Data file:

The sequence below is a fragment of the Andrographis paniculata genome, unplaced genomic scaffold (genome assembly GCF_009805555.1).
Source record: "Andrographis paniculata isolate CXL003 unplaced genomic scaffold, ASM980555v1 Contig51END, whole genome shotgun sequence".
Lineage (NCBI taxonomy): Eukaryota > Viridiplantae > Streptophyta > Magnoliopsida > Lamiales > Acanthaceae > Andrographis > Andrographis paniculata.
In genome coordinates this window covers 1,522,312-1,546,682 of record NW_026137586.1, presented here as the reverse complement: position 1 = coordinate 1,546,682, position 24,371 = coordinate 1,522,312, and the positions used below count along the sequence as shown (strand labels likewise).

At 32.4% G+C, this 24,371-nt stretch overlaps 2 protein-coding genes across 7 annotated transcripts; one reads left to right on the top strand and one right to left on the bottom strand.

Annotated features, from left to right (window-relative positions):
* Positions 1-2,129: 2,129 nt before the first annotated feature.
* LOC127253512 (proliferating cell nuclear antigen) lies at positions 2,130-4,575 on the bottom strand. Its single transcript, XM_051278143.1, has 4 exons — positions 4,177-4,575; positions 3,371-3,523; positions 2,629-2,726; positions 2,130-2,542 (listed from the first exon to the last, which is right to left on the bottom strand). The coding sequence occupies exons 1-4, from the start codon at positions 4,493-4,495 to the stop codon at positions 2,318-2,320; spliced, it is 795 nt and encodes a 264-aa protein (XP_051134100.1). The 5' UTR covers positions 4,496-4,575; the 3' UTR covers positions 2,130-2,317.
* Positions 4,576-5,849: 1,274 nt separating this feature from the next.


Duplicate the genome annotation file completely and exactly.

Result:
The sequence below is a fragment of the Andrographis paniculata genome, unplaced genomic scaffold (genome assembly GCF_009805555.1).
Source record: "Andrographis paniculata isolate CXL003 unplaced genomic scaffold, ASM980555v1 Contig51END, whole genome shotgun sequence".
Lineage (NCBI taxonomy): Eukaryota > Viridiplantae > Streptophyta > Magnoliopsida > Lamiales > Acanthaceae > Andrographis > Andrographis paniculata.
In genome coordinates this window covers 1,522,312-1,546,682 of record NW_026137586.1, presented here as the reverse complement: position 1 = coordinate 1,546,682, position 24,371 = coordinate 1,522,312, and the positions used below count along the sequence as shown (strand labels likewise).

At 32.4% G+C, this 24,371-nt stretch overlaps 2 protein-coding genes across 7 annotated transcripts; one reads left to right on the top strand and one right to left on the bottom strand.

Annotated features, from left to right (window-relative positions):
* Positions 1-2,129: 2,129 nt before the first annotated feature.
* LOC127253512 (proliferating cell nuclear antigen) lies at positions 2,130-4,575 on the bottom strand. Its single transcript, XM_051278143.1, has 4 exons — positions 4,177-4,575; positions 3,371-3,523; positions 2,629-2,726; positions 2,130-2,542 (listed from the first exon to the last, which is right to left on the bottom strand). The coding sequence occupies exons 1-4, from the start codon at positions 4,493-4,495 to the stop codon at positions 2,318-2,320; spliced, it is 795 nt and encodes a 264-aa protein (XP_051134100.1). The 5' UTR covers positions 4,496-4,575; the 3' UTR covers positions 2,130-2,317.
* Positions 4,576-5,849: 1,274 nt separating this feature from the next.